by Sparks editorial staff

This is an interview with Kevin Harris, head coach of Tulsa University women’s rowing. The subject is “growth of collegiate women’s rowing in the Midwest.” Coach Harris has been at the helm of Tulsa’s rowing program for the past 12 seasons. Tulsa competes in Conference USA.

What are the challenges facing Midwest teams today?

I still think it’s kind of a hard road here in the Midwest. Some of that is geographical. The teams are so spread out in this part of the country. It’s not like Boston where there are 6-7 colleges rowing and 20-30 high schools within a certain range in addition to masters clubs. Here, it’s Tulsa and 90 miles away its Oklahoma City and then 100 miles north is Wichita State and Kansas. So it’s little bit tougher since people aren’t aware of what the sport is. But, when they see it, they recognize it.

How has the general attitude towards Midwest rowing changed over the years?

I think the biggest change is that people really respect these athletes. They know that if they’re going to line up against Texas, Oklahoma, or Kansas that there is going to be a competition there. They’re going to have to go fast. We’re here to compete.

At the collegiate level, how do conference match-ups impact the growth potential for Midwest rowing? How does that impact our ability to get Midwestern schools into the NCAAs?

The conference alignment is actually a very positive thing for schools. Before there was no real path for schools in this area and it didn’t matter what conference they were from. Many of the more traditional powers fought it originally because people worried that schools that were undeserving or not fast enough would be there. Instead, everyone is getting faster. It’s not always obvious and it probably won’t be in NCAA results for the next 3-4 years, but the bottom level of the 87 teams is actually moving toward the middle and the middle is moving toward the top. That’s when you start to see the “Cinderella’s.” It’s a little more difficult to do in rowing, but there is one out there. It’s coming. It’s just a matter of who, when, and where.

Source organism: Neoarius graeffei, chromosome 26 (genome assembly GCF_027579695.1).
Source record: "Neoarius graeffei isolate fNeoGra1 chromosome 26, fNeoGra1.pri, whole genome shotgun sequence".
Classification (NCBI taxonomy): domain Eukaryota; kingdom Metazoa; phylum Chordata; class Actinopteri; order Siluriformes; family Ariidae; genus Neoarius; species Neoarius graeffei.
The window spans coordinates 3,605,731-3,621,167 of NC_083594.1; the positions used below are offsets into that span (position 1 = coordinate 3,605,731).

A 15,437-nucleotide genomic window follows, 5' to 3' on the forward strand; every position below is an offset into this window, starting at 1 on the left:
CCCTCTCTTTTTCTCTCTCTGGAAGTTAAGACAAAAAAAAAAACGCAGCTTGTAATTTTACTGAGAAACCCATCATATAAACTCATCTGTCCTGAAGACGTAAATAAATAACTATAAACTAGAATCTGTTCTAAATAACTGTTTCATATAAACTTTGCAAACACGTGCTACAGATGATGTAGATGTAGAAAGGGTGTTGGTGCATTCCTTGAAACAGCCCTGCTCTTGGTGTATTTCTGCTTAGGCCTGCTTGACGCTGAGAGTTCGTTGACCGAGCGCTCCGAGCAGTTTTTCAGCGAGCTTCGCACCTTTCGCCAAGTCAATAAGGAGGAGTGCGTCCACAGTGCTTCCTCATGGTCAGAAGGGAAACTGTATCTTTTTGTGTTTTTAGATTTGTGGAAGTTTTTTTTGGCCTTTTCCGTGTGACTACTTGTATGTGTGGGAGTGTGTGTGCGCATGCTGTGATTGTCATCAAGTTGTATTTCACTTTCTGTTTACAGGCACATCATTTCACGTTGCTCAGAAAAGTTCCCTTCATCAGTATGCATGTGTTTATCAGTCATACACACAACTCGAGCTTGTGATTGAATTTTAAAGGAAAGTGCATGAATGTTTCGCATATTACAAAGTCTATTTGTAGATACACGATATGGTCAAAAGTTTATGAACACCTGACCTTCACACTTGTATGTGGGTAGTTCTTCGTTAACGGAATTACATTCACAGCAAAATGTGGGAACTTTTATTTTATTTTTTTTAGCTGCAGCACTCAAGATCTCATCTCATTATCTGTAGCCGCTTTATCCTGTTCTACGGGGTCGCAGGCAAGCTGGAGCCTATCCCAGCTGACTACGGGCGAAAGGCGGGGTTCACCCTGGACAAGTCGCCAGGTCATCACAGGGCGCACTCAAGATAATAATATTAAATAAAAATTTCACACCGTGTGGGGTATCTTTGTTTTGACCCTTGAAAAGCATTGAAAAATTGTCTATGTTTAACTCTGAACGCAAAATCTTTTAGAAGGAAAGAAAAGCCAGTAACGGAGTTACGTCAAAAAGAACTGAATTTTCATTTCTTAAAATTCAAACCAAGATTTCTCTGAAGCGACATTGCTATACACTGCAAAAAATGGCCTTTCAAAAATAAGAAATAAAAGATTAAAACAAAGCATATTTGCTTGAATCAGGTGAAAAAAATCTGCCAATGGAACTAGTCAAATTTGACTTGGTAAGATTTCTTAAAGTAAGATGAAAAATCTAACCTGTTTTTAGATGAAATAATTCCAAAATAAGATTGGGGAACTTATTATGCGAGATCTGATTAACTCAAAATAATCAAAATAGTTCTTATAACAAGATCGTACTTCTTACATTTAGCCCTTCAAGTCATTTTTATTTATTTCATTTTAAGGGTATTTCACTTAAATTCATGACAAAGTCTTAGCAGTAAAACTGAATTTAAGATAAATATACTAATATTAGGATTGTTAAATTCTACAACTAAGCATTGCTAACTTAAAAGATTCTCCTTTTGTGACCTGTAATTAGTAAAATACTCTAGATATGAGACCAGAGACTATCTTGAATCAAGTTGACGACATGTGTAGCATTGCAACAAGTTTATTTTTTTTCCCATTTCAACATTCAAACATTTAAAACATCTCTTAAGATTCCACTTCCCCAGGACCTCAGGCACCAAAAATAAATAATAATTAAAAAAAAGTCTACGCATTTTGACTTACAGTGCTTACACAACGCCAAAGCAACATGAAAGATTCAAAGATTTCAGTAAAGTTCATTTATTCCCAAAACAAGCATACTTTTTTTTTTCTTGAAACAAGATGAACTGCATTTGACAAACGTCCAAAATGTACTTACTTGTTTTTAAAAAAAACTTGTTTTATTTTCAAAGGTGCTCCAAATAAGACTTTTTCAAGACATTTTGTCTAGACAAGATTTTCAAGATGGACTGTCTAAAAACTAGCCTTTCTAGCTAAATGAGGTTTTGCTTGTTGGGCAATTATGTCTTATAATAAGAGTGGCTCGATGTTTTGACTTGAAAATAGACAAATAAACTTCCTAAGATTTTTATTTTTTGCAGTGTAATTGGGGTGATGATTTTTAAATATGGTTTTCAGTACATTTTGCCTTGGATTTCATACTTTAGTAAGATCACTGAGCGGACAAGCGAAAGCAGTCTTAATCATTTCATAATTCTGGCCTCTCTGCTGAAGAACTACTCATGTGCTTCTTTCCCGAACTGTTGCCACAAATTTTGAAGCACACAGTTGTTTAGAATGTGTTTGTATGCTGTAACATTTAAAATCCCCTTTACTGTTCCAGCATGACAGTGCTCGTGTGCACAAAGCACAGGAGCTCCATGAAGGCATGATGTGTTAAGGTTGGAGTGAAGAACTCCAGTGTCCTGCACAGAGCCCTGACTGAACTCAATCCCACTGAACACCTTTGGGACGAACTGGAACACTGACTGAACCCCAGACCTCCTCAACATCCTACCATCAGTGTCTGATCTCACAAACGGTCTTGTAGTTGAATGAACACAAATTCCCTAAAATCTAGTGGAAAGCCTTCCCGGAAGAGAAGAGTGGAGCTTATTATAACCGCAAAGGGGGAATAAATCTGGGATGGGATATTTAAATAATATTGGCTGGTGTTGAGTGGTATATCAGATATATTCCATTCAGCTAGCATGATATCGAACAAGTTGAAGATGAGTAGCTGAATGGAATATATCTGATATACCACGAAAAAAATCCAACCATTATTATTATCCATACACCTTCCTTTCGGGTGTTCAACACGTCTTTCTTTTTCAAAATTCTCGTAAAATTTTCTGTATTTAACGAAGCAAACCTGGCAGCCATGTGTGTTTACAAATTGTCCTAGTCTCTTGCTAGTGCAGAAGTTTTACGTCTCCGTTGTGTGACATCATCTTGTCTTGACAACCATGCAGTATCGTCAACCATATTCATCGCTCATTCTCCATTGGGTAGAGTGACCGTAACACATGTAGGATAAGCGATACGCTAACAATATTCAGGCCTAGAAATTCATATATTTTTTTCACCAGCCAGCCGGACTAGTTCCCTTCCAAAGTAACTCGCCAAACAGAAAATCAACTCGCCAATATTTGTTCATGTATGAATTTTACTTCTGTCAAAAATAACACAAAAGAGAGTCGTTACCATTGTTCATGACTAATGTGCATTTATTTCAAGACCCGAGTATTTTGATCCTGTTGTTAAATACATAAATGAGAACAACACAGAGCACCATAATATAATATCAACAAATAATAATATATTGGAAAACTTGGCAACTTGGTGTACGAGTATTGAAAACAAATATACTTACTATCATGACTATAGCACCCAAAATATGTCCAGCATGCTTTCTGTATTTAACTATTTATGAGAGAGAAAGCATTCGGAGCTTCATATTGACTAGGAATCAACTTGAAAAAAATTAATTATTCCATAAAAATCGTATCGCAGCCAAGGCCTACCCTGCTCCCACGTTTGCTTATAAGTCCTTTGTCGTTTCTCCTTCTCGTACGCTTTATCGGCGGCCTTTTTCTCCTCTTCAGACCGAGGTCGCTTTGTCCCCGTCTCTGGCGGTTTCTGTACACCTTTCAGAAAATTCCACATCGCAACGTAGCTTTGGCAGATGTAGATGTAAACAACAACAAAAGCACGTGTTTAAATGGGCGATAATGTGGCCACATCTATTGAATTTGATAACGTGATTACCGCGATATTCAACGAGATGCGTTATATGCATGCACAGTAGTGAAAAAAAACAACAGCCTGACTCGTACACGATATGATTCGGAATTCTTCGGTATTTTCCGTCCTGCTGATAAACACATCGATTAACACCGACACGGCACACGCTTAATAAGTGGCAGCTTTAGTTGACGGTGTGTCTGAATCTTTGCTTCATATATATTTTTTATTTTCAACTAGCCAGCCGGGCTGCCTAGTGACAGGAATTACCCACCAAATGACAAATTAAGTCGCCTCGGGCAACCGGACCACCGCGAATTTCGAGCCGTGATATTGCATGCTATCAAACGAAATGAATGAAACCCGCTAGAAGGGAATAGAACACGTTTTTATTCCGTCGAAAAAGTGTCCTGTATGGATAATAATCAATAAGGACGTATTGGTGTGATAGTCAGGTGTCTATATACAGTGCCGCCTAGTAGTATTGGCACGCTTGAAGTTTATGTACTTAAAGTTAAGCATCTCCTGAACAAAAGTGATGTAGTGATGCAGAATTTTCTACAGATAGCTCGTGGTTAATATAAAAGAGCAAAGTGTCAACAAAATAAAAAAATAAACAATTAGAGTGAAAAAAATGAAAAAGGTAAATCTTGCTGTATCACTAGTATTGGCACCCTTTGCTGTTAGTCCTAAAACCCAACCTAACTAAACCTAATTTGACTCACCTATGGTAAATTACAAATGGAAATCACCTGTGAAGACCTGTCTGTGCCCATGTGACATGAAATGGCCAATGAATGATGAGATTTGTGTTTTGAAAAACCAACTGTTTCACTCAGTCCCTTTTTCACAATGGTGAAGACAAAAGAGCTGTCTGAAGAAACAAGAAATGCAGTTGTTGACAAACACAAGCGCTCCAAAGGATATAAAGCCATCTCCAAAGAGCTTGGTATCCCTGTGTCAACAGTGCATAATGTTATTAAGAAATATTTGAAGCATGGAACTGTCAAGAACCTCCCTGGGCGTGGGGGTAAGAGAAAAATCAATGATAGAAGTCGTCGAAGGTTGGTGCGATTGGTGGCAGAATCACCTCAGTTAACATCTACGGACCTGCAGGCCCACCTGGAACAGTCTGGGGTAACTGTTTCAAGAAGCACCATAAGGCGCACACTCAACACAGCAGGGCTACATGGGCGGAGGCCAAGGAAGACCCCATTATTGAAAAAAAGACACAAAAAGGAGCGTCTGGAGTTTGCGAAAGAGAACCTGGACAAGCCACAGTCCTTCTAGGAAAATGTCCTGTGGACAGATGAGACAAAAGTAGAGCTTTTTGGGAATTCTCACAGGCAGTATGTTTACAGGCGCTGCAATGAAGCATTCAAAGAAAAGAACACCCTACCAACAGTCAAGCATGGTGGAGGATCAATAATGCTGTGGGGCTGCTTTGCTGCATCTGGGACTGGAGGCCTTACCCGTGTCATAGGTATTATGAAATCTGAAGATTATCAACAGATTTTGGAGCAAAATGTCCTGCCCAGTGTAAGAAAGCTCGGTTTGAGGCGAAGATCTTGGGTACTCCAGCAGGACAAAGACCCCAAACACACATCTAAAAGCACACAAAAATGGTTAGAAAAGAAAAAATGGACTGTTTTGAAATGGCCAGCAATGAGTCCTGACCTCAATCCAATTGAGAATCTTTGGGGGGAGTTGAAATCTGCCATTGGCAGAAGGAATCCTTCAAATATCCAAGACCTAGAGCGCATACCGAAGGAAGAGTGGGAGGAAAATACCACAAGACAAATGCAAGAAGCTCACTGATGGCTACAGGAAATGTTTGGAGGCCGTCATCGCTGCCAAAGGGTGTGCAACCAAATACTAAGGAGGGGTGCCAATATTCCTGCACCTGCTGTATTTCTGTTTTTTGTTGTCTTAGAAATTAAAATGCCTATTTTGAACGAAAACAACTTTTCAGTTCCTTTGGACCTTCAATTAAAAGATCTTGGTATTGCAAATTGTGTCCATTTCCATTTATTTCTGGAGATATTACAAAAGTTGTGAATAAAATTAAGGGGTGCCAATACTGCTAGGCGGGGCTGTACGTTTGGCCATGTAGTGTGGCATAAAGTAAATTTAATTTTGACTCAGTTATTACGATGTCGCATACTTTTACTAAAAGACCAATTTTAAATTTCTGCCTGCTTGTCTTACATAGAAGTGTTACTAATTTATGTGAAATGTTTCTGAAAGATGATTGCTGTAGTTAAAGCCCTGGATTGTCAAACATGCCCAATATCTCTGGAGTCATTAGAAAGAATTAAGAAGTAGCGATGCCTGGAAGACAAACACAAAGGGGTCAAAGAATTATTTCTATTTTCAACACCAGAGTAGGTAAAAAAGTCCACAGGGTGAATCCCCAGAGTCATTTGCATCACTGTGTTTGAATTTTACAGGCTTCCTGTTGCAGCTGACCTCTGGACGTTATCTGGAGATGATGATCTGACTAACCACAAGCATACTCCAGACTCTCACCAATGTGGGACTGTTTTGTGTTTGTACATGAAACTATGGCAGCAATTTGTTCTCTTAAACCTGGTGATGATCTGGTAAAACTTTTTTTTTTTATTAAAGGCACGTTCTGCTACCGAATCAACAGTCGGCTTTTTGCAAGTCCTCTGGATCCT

Are there any big advantages of rowing in the Midwest compared to the coasts?

I would say no. Every place has their challenge. We kind of have the best of both worlds in some respects. We have four seasons and we are able to be on the water more than most.  I don’t know if there is a particular advantage in terms of geography. If there is an advantage, it is more in the opportunity itself of being able to row at a high level.

Forecast the future of collegiate rowing in the Midwest for 2024. What’s going to happen? 

Number one, I think the Midwest teams are going to get faster. I’m hesitant to say that there’s going to be a lot of “expansion” in the Midwest. I would like to believe that there will be, but one of the things that’s hampering that right now, is the turmoil within the NCAA… Mostly it’s a money issue, it’s an expensive sport and there is only so much that schools are going to be able to balance between the education piece and the athletic piece. Here at Tulsa, we are very lucky. There is no doubt about that.

The report above shall not constitute an endorsement of any kind (direct or indirect, expressed or implied) by Kevin Harris or the University of Tulsa of any product or service and has been found in compliance with NCAA rules by NCAA and legal professionals.

Abstract
Title
The Growth of Rowing in the Midwest: One Coach's View.
Summary
One coach speaks about the growth of college rowing in the Midwest.
Author
Train in Europe